In The Chocolate War, do the Vigils have any loyalty for Trinity, or are their actions only designed to benefit themselves?

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accessteacher eNotes educator| Certified Educator

The existence of the Vigils is recognised by both Archie and the school administration alike as being essential for the survival of Trinity rather than just being an illegal school organisation that exists for its own purposes. There is definitely a sense in which the Vigils exists for its own reasons, and they are in part to cause licensed havoc in the school. This is shown by the pranks that Archie commands the various boys to do, such as unscrewing the furniture to the point where it all collapses easily and other such childish activities. However, at the same time, it is clear that the power the Vigils wield is recognised by Archie and the school administration. Consider, for example, the conversation Archie has with Brother Leon about the need to sell chocolates in order to support the school. Archie reflects on Leon's reasons for telling him about this scheme:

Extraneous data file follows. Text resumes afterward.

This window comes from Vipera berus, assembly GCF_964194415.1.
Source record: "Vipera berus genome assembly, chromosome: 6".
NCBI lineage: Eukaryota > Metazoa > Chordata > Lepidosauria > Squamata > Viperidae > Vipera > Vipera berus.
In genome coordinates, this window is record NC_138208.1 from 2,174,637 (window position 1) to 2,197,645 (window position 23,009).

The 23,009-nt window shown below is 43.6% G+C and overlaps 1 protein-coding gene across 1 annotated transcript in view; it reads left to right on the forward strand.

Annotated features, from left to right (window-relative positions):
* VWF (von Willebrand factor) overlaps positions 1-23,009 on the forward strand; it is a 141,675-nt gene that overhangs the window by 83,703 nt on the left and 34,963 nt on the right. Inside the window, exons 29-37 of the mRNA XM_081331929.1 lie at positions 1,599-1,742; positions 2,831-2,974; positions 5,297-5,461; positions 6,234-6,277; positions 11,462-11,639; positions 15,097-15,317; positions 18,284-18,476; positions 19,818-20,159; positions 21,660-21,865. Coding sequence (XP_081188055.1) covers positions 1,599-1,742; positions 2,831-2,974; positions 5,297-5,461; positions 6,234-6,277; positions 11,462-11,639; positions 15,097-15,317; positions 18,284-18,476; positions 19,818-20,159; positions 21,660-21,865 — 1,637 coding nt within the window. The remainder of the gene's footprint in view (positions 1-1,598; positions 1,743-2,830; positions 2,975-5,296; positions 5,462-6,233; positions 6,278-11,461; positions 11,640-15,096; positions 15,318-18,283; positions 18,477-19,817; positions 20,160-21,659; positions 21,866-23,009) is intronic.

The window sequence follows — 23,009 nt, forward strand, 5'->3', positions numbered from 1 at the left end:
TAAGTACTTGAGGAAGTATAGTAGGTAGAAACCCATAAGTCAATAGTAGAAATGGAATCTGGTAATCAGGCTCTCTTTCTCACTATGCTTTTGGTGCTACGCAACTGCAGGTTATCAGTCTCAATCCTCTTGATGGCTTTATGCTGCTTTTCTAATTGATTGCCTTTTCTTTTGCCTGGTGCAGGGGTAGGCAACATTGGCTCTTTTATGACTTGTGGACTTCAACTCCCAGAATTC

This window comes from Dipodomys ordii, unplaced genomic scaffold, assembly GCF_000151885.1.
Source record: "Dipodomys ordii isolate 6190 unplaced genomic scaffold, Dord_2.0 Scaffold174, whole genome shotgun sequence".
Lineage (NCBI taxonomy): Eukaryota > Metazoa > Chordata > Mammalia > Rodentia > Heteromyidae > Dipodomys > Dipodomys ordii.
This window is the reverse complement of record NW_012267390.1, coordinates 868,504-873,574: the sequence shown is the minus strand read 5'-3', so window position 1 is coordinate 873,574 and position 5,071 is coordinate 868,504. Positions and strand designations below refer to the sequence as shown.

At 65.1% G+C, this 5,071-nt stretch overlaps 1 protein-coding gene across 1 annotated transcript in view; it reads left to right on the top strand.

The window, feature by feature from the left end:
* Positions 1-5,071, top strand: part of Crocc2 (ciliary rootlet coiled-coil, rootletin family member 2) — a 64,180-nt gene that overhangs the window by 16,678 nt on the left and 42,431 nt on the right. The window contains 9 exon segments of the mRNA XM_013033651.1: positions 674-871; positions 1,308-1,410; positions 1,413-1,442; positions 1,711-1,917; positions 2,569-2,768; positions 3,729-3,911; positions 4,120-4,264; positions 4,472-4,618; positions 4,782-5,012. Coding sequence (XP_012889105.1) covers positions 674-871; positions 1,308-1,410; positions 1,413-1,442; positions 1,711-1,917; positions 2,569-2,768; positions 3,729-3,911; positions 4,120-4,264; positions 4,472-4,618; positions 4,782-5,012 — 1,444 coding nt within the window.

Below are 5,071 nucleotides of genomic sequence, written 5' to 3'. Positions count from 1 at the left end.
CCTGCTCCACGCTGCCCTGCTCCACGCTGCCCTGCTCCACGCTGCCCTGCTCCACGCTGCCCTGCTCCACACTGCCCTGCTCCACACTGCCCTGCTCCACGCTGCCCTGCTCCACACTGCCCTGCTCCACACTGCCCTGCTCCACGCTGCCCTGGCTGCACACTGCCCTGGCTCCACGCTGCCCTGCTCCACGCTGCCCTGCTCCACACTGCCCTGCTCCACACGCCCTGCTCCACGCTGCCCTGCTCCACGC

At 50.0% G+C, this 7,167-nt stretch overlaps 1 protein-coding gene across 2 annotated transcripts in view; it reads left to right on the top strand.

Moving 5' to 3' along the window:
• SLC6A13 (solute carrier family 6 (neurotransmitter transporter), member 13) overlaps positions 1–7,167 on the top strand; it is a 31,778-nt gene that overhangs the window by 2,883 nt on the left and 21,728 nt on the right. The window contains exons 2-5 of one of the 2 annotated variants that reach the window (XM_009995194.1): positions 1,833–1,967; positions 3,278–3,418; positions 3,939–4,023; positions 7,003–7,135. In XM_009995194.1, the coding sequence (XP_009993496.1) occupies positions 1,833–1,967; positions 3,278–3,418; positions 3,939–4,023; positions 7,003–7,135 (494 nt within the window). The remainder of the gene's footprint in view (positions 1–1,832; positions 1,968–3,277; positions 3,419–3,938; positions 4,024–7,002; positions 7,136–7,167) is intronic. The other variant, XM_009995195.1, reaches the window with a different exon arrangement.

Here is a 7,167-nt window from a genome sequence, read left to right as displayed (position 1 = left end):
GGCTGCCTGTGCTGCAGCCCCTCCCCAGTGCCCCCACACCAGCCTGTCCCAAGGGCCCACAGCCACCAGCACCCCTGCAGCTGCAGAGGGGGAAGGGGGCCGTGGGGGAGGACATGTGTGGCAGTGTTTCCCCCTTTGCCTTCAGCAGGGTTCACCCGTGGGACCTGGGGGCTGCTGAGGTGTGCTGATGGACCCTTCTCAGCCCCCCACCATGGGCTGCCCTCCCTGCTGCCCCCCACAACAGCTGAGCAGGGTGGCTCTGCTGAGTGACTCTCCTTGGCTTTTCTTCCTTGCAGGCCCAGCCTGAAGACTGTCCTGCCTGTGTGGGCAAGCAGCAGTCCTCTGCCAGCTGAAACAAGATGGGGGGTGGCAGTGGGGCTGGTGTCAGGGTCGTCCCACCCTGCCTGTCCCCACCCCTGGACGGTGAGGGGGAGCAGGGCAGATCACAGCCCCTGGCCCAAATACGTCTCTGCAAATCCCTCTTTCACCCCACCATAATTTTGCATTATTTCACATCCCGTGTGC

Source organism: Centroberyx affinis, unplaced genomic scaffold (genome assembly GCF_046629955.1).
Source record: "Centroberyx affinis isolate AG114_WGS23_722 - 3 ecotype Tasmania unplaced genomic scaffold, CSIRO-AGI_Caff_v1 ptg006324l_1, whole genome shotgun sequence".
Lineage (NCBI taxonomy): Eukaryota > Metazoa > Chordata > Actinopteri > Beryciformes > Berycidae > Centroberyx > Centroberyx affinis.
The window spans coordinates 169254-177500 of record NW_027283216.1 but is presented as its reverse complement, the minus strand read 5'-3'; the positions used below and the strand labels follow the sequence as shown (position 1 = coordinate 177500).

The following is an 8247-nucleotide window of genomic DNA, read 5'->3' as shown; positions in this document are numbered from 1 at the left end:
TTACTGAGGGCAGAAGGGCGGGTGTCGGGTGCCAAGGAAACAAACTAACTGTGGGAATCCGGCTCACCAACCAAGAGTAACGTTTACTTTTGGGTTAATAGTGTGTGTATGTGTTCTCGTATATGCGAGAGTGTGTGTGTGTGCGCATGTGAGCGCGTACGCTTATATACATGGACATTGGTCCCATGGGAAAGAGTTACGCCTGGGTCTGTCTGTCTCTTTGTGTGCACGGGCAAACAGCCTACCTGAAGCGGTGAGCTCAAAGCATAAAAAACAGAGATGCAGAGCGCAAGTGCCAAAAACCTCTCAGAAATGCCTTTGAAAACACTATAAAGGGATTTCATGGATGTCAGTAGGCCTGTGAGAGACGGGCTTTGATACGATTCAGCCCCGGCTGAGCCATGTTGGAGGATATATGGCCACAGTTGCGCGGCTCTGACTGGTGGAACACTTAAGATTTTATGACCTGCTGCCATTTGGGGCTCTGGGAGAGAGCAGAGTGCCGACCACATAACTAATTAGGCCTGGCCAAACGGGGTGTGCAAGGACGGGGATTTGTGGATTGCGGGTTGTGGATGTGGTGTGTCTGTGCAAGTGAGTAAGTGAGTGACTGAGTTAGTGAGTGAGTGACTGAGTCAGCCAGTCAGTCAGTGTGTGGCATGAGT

The Vigils kept things under control. Without The Vigils, Trinity might have been torn apart like other schools had been, by demonstrations, protests, all that crap.

So, as much as the Vigils do exist for their own reasons and purposes, at the same time they do perform a stabilising function within the school, demonstrating a loyalty to Trinity. There is evidence in the novel therefore that the Vigils are a chaotic organisation whose antics are put up with up to a point because of the way that they also do help Trinity and therefore demonstrate loyalty to it as an institution.

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The Chocolate War

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